281 Posts
Discussion Starter #88 (Edited)
Dash is finished

This is a milestone that I am happy to have completed. I wanted a padded leather dash with competition layout and got most of my inspiration from edwardb's build. I also wanted a hidden attachment so went with a very similar approach using some aluminum angle, countersunk machine screws, filled with JB Weld and sanded smooth. I used the same method to mount the glove box and it all turned out super smooth with no printing through the leather.





Covered with pad



Covered with leather and pie cuts made



Final product





 

·
Registered
Joined
·
1,553 Posts
I like the hidden mounting tabs, but how do you plan to install/remove the mounting screws? Seems like you would need some kind of tool that is long enough to reach the mounting tabs from below and hold the screw as you feed it up and into position.

Thanks,

Alan
 

·
Registered
Joined
·
281 Posts
Discussion Starter #90
I like the hidden mounting tabs, but how do you plan to install/remove the mounting screws? Seems like you would need some kind of tool that is long enough to reach the mounting tabs from below and hold the screw as you feed it up and into position.

Thanks,

Alan
Yeah it will be a little tough but I think an extension on my ratchet will work. I put nutserts in the underside of the hoop.
 

·
Registered
Joined
·
281 Posts
Discussion Starter #91
Trunk inner panels

I fabricated a couple of inner panels for the upper trunk this morning. I just took some measurements and then transferred to some poster board and then to aluminum. Took a bit of checking and trimming but finally got them to fit the way I like. It seems so much more finished with these, I'm surprised FFR doesn't include them in the kit.



 

·
Registered
Joined
·
281 Posts
Discussion Starter #92
Lizard Skin sound control sprayed

I spent several hours on Sunday masking and preparing for Lizard Skin. I scuffed all the panels in the cockpit and trunk with some 150 grit sandpaper and then masked everything off. This is a lot of work and I am still just over 1/2 done since I need to also mask again and spray the ceramic insulation, but at least that is cockpit only.

Here you can see most of the masking in the cockpit



I bought a few plastic drop cloths and taped them along the edges and tied some string loops in the corners so I could hook them onto my shelves and quickly bring them down to allow me to move around to spray and protect from different directions. I managed not to get it all over the garage, which is good.



Here are the results after I pulled the masking. I should have let it set up for another hour before I started pulling the masking tape, but I didn't want the edges to pull up if it was to hard. As it is, I smudged it in a few places as it was still very wet. Oh well, I have to spray the heat product next and it's all going to be buried under carpet in the end anyway.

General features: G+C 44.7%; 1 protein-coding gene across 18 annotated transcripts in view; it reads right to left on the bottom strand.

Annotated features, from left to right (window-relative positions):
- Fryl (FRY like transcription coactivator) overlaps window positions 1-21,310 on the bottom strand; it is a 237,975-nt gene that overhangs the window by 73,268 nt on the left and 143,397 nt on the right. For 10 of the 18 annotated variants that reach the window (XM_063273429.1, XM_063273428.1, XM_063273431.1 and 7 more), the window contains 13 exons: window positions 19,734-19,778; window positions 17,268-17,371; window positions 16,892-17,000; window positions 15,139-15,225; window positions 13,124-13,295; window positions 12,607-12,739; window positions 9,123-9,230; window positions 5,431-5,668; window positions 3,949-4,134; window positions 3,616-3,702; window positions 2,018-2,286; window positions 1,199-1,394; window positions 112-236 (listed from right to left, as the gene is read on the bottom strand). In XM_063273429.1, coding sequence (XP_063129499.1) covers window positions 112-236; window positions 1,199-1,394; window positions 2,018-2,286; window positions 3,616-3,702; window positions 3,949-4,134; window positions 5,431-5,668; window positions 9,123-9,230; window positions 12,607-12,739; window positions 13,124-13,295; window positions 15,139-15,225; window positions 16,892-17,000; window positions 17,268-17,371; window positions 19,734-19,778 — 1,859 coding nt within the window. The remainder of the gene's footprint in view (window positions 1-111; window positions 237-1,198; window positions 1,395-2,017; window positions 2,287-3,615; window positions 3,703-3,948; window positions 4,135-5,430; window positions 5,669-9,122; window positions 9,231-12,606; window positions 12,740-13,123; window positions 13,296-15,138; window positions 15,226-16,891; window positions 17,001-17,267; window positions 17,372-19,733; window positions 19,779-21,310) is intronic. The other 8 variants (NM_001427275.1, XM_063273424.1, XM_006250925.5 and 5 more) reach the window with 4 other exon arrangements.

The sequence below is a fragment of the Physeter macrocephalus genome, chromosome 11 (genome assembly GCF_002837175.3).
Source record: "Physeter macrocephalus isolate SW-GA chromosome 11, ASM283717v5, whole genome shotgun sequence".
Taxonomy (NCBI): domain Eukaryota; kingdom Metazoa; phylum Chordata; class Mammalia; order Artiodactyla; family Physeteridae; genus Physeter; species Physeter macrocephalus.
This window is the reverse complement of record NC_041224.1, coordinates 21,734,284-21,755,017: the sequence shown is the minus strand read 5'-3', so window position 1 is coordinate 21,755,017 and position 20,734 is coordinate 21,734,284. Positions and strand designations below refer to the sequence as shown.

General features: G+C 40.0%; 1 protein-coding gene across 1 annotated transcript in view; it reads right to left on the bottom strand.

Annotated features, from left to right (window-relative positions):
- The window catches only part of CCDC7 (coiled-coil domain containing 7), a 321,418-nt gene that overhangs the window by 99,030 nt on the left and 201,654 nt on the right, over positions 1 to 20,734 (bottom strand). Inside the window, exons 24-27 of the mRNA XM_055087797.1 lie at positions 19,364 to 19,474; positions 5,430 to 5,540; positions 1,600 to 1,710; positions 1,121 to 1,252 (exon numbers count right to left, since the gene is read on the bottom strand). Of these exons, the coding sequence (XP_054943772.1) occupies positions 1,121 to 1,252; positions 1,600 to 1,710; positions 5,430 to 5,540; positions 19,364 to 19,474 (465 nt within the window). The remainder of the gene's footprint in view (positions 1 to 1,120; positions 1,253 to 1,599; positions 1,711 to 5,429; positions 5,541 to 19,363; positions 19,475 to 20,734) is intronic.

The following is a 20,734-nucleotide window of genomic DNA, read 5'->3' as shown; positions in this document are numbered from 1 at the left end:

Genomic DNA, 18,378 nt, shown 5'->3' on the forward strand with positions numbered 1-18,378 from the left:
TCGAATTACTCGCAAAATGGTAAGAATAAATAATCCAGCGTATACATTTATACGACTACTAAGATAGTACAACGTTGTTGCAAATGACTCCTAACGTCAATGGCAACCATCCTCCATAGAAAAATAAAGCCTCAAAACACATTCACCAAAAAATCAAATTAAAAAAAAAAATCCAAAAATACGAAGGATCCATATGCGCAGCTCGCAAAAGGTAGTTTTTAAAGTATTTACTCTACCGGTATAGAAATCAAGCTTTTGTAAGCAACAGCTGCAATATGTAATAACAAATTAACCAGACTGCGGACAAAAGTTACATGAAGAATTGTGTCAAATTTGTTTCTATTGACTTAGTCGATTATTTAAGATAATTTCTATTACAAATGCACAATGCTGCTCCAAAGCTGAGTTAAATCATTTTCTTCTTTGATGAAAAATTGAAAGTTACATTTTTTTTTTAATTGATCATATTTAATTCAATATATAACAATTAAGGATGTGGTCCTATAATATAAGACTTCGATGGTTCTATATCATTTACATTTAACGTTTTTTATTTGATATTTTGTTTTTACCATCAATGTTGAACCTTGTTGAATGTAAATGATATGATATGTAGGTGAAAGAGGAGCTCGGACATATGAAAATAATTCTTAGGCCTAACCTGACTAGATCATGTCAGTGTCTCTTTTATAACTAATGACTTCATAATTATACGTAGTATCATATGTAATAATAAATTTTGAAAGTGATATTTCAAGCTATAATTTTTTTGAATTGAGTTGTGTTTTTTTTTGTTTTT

·
Registered
Joined
·
281 Posts
Discussion Starter #93
Lizard Skin complete

I re-masked the cockpit and sprayed the ceramic insulation yesterday. I'm glad to have this done and can pull wires through and bolts things in place for the last time.






After pulling all the masking and pulling the harnesses back through.



I also ran a wiring harness for the wiper motor, ran the engine senders harness, and attached a fitting for the stainless PTFE fuel line. I'll cut and put the fitting on the other end once I have the motor in place. Speaking of the motor, looks like I am very close to dropping that in place.

 

·
Registered
Joined
·
281 Posts
Discussion Starter #94
Pressure bleeder

After bleeding my brakes the old fashion way a while back, I still had some air in my rear circuit. The rear MC would move about 4x as much as my fronts. I bought an extra cap for my reservoir and collected the parts I needed at Home Depot to make a pressure bleeder. Here are the parts I used and the finished product.





I set the compressor at 15psi and re-bled the rear brakes. Wow, what a difference. Now I have a nice hard pedal with equal movement in both the front and rear MC. I wish I had just done this from the beginning. Super easy and was done in 5 mins.

Video: https://youtu.be/c1EaOHv8UN8
 

·
Registered
Joined
·
281 Posts
Discussion Starter #95
Cut bottom flange off QuickTime bell housing

As others had advised, I went ahead and cut off the bottom flange of my QuickTime bell housing and backer plate. I figure it would be a LOT easier to do it now while it is still out of the car. I removed the trans and hoisted the engine up and rested it on top of my Black and Decker WorkMate (with the hoist still handling most of the weight) and cut it off with the angle grinder. I cleaned it up with a flap disk and then touched it up with some of the leftover POR-15 that has been in the bottom of my fridge since May - it's still good!